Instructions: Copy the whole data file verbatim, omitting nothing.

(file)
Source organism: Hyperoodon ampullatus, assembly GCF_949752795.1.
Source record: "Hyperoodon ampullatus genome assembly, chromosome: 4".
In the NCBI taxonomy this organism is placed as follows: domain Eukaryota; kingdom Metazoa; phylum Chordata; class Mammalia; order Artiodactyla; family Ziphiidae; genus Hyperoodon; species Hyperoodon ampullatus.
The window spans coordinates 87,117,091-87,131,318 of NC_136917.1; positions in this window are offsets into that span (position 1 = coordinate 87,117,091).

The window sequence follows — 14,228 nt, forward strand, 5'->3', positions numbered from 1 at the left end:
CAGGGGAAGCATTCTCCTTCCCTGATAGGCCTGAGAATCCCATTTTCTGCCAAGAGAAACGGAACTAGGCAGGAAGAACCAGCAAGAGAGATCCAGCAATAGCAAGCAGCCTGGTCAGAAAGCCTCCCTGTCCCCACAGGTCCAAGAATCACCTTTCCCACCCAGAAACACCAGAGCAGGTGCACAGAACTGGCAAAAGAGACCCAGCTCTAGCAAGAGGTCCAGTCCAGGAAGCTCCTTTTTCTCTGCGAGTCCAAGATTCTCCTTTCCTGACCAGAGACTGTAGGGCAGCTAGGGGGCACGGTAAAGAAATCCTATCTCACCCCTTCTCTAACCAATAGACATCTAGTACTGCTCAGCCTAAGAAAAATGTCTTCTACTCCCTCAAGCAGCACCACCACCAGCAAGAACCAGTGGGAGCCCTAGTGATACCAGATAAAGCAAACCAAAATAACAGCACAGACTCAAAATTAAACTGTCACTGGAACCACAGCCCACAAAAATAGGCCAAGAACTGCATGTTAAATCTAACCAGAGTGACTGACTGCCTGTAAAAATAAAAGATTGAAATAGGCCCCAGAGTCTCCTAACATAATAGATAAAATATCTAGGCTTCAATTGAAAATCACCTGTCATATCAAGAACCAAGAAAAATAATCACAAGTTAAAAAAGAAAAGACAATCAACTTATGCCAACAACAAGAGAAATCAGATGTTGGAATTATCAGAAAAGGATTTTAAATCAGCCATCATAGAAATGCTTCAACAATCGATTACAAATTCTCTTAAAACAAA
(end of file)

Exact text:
Source organism: Hyperoodon ampullatus, assembly GCF_949752795.1.
Source record: "Hyperoodon ampullatus genome assembly, chromosome: 4".
In the NCBI taxonomy this organism is placed as follows: domain Eukaryota; kingdom Metazoa; phylum Chordata; class Mammalia; order Artiodactyla; family Ziphiidae; genus Hyperoodon; species Hyperoodon ampullatus.
The window spans coordinates 87,117,091-87,131,318 of NC_136917.1; positions in this window are offsets into that span (position 1 = coordinate 87,117,091).

The window sequence follows — 14,228 nt, forward strand, 5'->3', positions numbered from 1 at the left end:
CAGGGGAAGCATTCTCCTTCCCTGATAGGCCTGAGAATCCCATTTTCTGCCAAGAGAAACGGAACTAGGCAGGAAGAACCAGCAAGAGAGATCCAGCAATAGCAAGCAGCCTGGTCAGAAAGCCTCCCTGTCCCCACAGGTCCAAGAATCACCTTTCCCACCCAGAAACACCAGAGCAGGTGCACAGAACTGGCAAAAGAGACCCAGCTCTAGCAAGAGGTCCAGTCCAGGAAGCTCCTTTTTCTCTGCGAGTCCAAGATTCTCCTTTCCTGACCAGAGACTGTAGGGCAGCTAGGGGGCACGGTAAAGAAATCCTATCTCACCCCTTCTCTAACCAATAGACATCTAGTACTGCTCAGCCTAAGAAAAATGTCTTCTACTCCCTCAAGCAGCACCACCACCAGCAAGAACCAGTGGGAGCCCTAGTGATACCAGATAAAGCAAACCAAAATAACAGCACAGACTCAAAATTAAACTGTCACTGGAACCACAGCCCACAAAAATAGGCCAAGAACTGCATGTTAAATCTAACCAGAGTGACTGACTGCCTGTAAAAATAAAAGATTGAAATAGGCCCCAGAGTCTCCTAACATAATAGATAAAATATCTAGGCTTCAATTGAAAATCACCTGTCATATCAAGAACCAAGAAAAATAATCACAAGTTAAAAAAGAAAAGACAATCAACTTATGCCAACAACAAGAGAAATCAGATGTTGGAATTATCAGAAAAGGATTTTAAATCAGCCATCATAGAAATGCTTCAACAATCGATTACAAATTCTCTTAAAACAAA